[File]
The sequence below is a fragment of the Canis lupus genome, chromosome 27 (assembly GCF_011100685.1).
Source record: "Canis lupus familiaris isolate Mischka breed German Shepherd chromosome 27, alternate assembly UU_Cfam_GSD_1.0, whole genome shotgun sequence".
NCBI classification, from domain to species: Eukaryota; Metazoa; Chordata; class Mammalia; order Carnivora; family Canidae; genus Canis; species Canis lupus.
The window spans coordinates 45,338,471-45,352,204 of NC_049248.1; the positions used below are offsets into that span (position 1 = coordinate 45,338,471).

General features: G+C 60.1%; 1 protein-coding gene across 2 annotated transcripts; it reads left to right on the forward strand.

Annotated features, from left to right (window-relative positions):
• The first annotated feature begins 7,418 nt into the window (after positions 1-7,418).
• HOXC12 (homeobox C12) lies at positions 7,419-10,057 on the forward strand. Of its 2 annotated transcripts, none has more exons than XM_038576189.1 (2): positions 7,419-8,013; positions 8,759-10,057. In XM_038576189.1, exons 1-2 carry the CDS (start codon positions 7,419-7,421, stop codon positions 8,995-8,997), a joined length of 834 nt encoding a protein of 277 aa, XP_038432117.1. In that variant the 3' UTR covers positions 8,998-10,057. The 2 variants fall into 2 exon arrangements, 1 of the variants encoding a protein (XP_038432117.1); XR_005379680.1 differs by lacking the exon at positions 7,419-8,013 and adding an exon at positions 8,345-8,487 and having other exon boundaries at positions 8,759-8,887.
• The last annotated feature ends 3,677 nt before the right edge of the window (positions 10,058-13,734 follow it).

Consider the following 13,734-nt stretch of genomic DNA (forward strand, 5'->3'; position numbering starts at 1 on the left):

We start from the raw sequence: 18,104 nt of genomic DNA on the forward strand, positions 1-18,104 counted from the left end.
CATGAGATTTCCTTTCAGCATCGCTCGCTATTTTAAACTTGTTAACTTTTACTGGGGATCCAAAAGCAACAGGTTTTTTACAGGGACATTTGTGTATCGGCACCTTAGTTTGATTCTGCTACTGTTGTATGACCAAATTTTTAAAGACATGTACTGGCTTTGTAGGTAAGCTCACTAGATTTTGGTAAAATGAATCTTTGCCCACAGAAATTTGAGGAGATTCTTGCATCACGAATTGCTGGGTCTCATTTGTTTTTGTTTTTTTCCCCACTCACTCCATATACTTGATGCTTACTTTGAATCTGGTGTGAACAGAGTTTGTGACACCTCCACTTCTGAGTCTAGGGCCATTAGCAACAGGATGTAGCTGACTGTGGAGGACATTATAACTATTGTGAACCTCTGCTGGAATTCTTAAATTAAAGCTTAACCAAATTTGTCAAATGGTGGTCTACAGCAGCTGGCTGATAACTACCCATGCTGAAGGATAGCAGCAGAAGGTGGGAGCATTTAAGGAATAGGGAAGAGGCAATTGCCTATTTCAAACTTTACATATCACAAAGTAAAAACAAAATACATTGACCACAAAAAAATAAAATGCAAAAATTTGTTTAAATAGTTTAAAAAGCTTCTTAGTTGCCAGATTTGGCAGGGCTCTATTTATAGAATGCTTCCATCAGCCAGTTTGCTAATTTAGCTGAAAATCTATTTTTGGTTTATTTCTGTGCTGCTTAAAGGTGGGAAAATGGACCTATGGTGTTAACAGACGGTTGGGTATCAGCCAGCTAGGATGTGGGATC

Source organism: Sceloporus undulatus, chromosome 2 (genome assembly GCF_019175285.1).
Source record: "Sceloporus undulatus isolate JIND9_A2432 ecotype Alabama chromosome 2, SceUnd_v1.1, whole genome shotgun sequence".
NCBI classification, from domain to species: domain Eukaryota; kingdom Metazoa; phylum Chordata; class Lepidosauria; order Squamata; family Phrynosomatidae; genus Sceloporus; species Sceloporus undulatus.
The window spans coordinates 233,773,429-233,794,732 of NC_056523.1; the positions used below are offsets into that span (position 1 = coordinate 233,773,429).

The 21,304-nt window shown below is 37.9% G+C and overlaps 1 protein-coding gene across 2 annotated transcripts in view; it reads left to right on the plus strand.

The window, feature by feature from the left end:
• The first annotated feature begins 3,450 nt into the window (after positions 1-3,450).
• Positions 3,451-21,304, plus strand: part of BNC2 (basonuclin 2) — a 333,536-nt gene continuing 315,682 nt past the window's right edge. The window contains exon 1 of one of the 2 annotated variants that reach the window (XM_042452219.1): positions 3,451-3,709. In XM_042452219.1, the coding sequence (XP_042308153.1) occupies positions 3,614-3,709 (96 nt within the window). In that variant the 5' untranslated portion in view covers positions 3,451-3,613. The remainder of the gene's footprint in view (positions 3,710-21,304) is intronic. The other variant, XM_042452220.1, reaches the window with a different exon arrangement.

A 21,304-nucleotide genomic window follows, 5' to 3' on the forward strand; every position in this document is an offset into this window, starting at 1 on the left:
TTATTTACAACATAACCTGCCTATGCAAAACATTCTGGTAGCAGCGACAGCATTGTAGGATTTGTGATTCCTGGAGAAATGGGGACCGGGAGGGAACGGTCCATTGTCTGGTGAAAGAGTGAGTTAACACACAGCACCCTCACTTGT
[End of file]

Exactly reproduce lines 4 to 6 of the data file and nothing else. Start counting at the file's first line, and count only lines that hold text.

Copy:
The window spans coordinates 45,338,471-45,352,204 of NC_049248.1; the positions used below are offsets into that span (position 1 = coordinate 45,338,471).

General features: G+C 60.1%; 1 protein-coding gene across 2 annotated transcripts; it reads left to right on the forward strand.

Annotated features, from left to right (window-relative positions):